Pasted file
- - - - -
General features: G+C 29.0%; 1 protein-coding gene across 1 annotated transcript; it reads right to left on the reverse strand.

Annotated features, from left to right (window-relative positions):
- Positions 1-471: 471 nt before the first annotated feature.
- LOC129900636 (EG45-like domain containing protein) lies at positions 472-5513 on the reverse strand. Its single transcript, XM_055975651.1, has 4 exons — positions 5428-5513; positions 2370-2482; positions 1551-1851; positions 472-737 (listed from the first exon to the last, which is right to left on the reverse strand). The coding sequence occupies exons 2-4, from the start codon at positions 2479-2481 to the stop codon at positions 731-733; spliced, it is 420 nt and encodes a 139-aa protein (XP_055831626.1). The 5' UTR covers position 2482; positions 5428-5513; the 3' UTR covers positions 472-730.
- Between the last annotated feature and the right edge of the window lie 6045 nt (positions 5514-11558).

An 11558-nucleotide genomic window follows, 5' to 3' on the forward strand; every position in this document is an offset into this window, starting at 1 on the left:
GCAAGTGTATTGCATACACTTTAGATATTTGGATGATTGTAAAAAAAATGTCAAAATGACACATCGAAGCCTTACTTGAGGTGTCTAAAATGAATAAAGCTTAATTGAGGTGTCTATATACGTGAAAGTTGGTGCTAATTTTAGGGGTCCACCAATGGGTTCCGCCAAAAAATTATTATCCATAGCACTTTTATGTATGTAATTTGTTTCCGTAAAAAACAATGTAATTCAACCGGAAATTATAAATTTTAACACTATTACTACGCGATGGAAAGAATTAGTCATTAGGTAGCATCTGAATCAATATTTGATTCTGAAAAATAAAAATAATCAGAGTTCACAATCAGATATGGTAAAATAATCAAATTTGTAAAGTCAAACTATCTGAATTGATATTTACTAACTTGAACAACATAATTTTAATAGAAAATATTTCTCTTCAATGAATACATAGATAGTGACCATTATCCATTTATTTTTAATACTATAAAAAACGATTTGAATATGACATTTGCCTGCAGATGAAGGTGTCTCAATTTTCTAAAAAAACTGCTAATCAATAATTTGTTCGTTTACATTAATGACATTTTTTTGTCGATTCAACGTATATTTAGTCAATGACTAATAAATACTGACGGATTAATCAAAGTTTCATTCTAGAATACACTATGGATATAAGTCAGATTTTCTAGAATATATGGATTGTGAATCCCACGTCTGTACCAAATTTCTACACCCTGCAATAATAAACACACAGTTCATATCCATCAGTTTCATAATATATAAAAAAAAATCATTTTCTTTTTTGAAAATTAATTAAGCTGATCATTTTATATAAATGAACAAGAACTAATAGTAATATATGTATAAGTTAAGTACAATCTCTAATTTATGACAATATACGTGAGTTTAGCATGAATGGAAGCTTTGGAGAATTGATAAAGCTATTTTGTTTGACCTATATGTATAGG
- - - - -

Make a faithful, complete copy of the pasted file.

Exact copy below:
General features: G+C 29.0%; 1 protein-coding gene across 1 annotated transcript; it reads right to left on the reverse strand.

Annotated features, from left to right (window-relative positions):
- Positions 1-471: 471 nt before the first annotated feature.
- LOC129900636 (EG45-like domain containing protein) lies at positions 472-5513 on the reverse strand. Its single transcript, XM_055975651.1, has 4 exons — positions 5428-5513; positions 2370-2482; positions 1551-1851; positions 472-737 (listed from the first exon to the last, which is right to left on the reverse strand). The coding sequence occupies exons 2-4, from the start codon at positions 2479-2481 to the stop codon at positions 731-733; spliced, it is 420 nt and encodes a 139-aa protein (XP_055831626.1). The 5' UTR covers position 2482; positions 5428-5513; the 3' UTR covers positions 472-730.
- Between the last annotated feature and the right edge of the window lie 6045 nt (positions 5514-11558).

An 11558-nucleotide genomic window follows, 5' to 3' on the forward strand; every position in this document is an offset into this window, starting at 1 on the left:
GCAAGTGTATTGCATACACTTTAGATATTTGGATGATTGTAAAAAAAATGTCAAAATGACACATCGAAGCCTTACTTGAGGTGTCTAAAATGAATAAAGCTTAATTGAGGTGTCTATATACGTGAAAGTTGGTGCTAATTTTAGGGGTCCACCAATGGGTTCCGCCAAAAAATTATTATCCATAGCACTTTTATGTATGTAATTTGTTTCCGTAAAAAACAATGTAATTCAACCGGAAATTATAAATTTTAACACTATTACTACGCGATGGAAAGAATTAGTCATTAGGTAGCATCTGAATCAATATTTGATTCTGAAAAATAAAAATAATCAGAGTTCACAATCAGATATGGTAAAATAATCAAATTTGTAAAGTCAAACTATCTGAATTGATATTTACTAACTTGAACAACATAATTTTAATAGAAAATATTTCTCTTCAATGAATACATAGATAGTGACCATTATCCATTTATTTTTAATACTATAAAAAACGATTTGAATATGACATTTGCCTGCAGATGAAGGTGTCTCAATTTTCTAAAAAAACTGCTAATCAATAATTTGTTCGTTTACATTAATGACATTTTTTTGTCGATTCAACGTATATTTAGTCAATGACTAATAAATACTGACGGATTAATCAAAGTTTCATTCTAGAATACACTATGGATATAAGTCAGATTTTCTAGAATATATGGATTGTGAATCCCACGTCTGTACCAAATTTCTACACCCTGCAATAATAAACACACAGTTCATATCCATCAGTTTCATAATATATAAAAAAAAATCATTTTCTTTTTTGAAAATTAATTAAGCTGATCATTTTATATAAATGAACAAGAACTAATAGTAATATATGTATAAGTTAAGTACAATCTCTAATTTATGACAATATACGTGAGTTTAGCATGAATGGAAGCTTTGGAGAATTGATAAAGCTATTTTGTTTGACCTATATGTATAGG